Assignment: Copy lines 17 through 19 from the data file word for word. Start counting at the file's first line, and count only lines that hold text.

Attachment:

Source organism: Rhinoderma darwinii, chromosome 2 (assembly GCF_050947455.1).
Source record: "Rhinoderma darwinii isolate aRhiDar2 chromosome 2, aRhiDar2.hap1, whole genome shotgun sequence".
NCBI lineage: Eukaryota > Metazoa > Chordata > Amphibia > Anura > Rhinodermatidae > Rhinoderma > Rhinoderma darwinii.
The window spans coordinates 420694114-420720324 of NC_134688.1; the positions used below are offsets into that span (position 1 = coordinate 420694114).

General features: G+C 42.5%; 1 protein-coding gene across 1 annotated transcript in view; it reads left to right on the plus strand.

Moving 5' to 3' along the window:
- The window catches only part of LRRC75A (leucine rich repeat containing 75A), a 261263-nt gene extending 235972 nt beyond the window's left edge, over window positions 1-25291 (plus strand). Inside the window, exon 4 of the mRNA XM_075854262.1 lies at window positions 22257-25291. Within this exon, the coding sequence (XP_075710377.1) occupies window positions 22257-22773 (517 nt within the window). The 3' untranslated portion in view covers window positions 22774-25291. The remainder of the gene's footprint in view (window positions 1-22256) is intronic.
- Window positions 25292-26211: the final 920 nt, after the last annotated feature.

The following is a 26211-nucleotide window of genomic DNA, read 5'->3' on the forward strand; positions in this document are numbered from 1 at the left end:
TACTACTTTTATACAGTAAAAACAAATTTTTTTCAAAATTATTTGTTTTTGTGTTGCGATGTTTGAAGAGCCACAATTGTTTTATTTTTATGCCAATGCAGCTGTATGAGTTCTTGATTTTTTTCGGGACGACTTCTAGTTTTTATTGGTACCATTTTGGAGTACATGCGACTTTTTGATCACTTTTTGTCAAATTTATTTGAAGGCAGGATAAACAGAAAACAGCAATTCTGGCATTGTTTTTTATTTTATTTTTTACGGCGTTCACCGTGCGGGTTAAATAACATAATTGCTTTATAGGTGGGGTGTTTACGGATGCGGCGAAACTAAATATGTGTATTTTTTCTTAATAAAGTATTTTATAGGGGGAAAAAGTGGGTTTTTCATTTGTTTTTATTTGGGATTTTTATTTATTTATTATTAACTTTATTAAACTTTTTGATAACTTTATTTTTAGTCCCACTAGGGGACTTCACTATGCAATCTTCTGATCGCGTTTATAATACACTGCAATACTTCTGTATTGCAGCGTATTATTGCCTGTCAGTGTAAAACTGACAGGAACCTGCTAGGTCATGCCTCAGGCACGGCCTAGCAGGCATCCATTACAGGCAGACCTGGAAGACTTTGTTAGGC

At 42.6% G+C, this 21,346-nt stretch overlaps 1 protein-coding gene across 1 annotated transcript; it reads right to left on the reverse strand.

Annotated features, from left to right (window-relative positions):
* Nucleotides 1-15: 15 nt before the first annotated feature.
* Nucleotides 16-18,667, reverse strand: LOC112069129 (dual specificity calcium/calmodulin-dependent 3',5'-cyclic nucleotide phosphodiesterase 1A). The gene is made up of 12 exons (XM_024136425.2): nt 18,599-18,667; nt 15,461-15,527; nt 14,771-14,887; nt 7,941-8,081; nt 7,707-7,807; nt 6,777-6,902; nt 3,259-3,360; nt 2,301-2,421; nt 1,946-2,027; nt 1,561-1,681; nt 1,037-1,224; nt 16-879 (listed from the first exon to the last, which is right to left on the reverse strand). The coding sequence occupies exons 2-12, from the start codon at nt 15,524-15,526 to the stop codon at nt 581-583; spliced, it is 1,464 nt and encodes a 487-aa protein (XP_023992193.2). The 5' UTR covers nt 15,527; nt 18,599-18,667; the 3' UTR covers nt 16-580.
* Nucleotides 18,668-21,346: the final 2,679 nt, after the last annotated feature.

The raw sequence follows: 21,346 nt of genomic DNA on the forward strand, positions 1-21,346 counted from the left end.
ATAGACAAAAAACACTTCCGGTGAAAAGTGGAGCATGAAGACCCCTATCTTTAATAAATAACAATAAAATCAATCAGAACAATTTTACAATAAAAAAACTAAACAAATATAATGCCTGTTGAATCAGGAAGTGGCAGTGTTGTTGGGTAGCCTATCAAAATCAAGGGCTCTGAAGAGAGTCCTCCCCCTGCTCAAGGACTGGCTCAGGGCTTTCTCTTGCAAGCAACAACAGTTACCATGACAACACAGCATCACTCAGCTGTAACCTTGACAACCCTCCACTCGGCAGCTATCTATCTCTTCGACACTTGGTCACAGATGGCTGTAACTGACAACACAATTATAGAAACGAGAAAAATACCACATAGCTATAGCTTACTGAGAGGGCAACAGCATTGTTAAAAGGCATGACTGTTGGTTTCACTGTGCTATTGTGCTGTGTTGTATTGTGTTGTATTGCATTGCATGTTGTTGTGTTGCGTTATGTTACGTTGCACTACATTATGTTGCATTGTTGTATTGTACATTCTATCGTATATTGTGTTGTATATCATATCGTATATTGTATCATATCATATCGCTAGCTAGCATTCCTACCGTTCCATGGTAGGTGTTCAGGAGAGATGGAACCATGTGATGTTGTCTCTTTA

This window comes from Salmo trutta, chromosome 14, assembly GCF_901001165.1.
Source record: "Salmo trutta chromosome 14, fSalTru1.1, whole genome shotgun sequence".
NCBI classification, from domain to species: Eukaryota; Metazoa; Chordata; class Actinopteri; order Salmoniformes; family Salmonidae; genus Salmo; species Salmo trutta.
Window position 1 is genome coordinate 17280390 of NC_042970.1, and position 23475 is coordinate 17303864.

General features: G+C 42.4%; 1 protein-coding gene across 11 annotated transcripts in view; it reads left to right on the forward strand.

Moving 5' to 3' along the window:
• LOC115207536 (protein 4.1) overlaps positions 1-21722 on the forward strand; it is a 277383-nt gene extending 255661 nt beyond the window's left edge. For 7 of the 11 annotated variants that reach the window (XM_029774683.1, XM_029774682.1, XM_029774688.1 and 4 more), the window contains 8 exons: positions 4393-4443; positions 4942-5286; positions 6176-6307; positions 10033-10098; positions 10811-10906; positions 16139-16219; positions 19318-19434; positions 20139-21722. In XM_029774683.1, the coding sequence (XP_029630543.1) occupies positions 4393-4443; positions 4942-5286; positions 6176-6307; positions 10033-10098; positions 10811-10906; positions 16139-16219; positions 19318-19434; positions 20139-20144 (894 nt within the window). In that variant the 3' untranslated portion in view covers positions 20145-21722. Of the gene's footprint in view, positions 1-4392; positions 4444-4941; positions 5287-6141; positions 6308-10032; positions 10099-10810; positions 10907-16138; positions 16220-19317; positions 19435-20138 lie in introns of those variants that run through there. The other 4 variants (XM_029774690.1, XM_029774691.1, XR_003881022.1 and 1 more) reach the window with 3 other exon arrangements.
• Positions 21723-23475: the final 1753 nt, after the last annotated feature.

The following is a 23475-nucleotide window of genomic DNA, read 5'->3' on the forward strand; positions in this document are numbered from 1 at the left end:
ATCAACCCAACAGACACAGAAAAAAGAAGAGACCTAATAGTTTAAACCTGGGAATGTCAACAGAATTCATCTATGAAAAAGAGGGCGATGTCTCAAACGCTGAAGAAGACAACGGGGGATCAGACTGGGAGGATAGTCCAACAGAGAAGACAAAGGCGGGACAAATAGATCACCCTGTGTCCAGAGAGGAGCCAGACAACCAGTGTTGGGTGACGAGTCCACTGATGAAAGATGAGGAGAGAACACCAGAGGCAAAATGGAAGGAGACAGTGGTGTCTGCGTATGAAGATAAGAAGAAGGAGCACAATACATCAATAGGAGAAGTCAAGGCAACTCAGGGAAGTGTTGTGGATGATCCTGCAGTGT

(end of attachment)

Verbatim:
ATAGACAAAAAACACTTCCGGTGAAAAGTGGAGCATGAAGACCCCTATCTTTAATAAATAACAATAAAATCAATCAGAACAATTTTACAATAAAAAAACTAAACAAATATAATGCCTGTTGAATCAGGAAGTGGCAGTGTTGTTGGGTAGCCTATCAAAATCAAGGGCTCTGAAGAGAGTCCTCCCCCTGCTCAAGGACTGGCTCAGGGCTTTCTCTTGCAAGCAACAACAGTTACCATGACAACACAGCATCACTCAGCTGTAACCTTGACAACCCTCCACTCGGCAGCTATCTATCTCTTCGACACTTGGTCACAGATGGCTGTAACTGACAACACAATTATAGAAACGAGAAAAATACCACATAGCTATAGCTTACTGAGAGGGCAACAGCATTGTTAAAAGGCATGACTGTTGGTTTCACTGTGCTATTGTGCTGTGTTGTATTGTGTTGTATTGCATTGCATGTTGTTGTGTTGCGTTATGTTACGTTGCACTACATTATGTTGCATTGTTGTATTGTACATTCTATCGTATATTGTGTTGTATATCATATCGTATATTGTATCATATCATATCGCTAGCTAGCATTCCTACCGTTCCATGGTAGGTGTTCAGGAGAGATGGAACCATGTGATGTTGTCTCTTTA

This window comes from Salmo trutta, chromosome 14, assembly GCF_901001165.1.
Source record: "Salmo trutta chromosome 14, fSalTru1.1, whole genome shotgun sequence".